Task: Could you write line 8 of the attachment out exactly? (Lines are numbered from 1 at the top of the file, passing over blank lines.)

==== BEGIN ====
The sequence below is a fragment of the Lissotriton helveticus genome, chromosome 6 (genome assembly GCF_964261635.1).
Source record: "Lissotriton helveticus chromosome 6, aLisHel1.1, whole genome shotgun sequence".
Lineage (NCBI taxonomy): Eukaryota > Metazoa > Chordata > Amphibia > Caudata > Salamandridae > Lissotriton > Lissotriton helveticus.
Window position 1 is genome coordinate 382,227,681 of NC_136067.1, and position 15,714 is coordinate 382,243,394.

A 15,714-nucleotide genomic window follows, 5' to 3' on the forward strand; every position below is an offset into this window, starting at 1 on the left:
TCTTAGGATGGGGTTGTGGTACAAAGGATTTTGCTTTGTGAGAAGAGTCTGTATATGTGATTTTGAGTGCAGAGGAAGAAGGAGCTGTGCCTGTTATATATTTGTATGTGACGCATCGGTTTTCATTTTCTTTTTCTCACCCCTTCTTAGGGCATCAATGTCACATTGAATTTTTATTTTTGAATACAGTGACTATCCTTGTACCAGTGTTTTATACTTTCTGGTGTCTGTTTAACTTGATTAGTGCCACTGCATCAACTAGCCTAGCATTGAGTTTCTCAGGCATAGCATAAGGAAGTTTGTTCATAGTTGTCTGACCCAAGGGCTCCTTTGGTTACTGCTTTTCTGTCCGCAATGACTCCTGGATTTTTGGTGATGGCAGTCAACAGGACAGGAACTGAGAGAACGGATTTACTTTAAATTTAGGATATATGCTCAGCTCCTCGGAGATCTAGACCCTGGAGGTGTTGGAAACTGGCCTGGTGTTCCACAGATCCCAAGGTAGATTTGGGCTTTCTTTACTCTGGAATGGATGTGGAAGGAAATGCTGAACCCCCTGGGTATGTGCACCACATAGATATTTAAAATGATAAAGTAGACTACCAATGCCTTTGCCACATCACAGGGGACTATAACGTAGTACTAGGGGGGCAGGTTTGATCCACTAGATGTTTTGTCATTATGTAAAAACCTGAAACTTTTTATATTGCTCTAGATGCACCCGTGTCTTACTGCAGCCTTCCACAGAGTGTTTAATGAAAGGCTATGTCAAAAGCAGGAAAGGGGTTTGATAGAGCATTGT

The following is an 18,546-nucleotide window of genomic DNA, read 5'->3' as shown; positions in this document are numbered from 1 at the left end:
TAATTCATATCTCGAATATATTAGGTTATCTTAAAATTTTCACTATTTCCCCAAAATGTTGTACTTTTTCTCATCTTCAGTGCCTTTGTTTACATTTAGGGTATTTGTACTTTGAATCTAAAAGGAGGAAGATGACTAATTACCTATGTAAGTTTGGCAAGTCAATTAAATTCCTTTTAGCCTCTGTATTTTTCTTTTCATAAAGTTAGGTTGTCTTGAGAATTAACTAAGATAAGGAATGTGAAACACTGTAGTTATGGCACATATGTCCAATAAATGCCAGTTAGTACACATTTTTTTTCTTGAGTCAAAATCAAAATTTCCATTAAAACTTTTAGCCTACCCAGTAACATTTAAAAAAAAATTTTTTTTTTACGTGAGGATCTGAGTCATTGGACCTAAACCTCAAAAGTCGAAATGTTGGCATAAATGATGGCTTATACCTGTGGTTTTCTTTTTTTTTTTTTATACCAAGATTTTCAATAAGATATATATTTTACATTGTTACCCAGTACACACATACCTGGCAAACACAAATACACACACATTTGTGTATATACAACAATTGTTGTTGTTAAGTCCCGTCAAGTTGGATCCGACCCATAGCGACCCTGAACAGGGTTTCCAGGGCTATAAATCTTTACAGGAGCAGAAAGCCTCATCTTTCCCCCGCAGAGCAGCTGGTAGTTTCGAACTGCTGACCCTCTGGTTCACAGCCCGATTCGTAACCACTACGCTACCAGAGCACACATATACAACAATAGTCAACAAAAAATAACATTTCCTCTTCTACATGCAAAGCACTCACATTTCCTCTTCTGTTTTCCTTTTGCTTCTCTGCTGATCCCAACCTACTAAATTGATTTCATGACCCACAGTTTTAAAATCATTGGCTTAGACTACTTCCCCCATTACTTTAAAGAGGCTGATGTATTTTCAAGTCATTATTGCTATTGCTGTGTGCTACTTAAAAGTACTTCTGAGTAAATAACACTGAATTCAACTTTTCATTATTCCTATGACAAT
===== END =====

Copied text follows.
TAATTCATATCTCGAATATATTAGGTTATCTTAAAATTTTCACTATTTCCCCAAAATGTTGTACTTTTTCTCATCTTCAGTGCCTTTGTTTACATTTAGGGTATTTGTACTTTGAATCTAAAAGGAGGAAGATGACTAATTACCTATGTAAGTTTGGCAAGTCAATTAAATTCCTTTTAGCCTCTGTATTTTTCTTTTCATAAAGTTAGGTTGTCTTGAGAATTAACTAAGATAAGGAATGTGAAACACTGTAGTTATGGCACATATGTCCAATAAATGCCAGTTAGTACACATTTTTTTTCTTGAGTCAAAATCAAAATTTCCATTAAAACTTTTAGCCTACCCAGTAACATTTAAAAAAAAATTTTTTTTTTACGTGAGGATCTGAGTCATTGGACCTAAACCTCAAAAGTCGAAATGTTGGCATAAATGATGGCTTATACCTGTGGTTTTCTTTTTTTTTTTTTATACCAAGATTTTCAATAAGATATATATTTTACATTGTTACCCAGTACACACATACCTGGCAAACACAAATACACACACATTTGTGTATATACAACAATTGTTGTTGTTAAGTCCCGTCAAGTTGGATCCGACCCATAGCGACCCTGAACAGGGTTTCCAGGGCTATAAATCTTTACAGGAGCAGAAAGCCTCATCTTTCCCCCGCAGAGCAGCTGGTAGTTTCGAACTGCTGACCCTCTGGTTCACAGCCCGATTCGTAACCACTACGCTACCAGAGCACACATATACAACAATAGTCAACAAAAAATAACATTTCCTCTTCTACATGCAAAGCACTCACATTTCCTCTTCTGTTTTCCTTTTGCTTCTCTGCTGATCCCAACCTACTAAATTGATTTCATGACCCACAGTTTTAAAATCATTGGCTTAGACTACTTCCCCCATTACTTTAAAGAGGCTGATGTATTTTCAAGTCATTATTGCTATTGCTGTGTGCTACTTAAAAGTACTTCTGAGTAAATAACACTGAATTCAACTTTTCATTATTCCTATGACAAT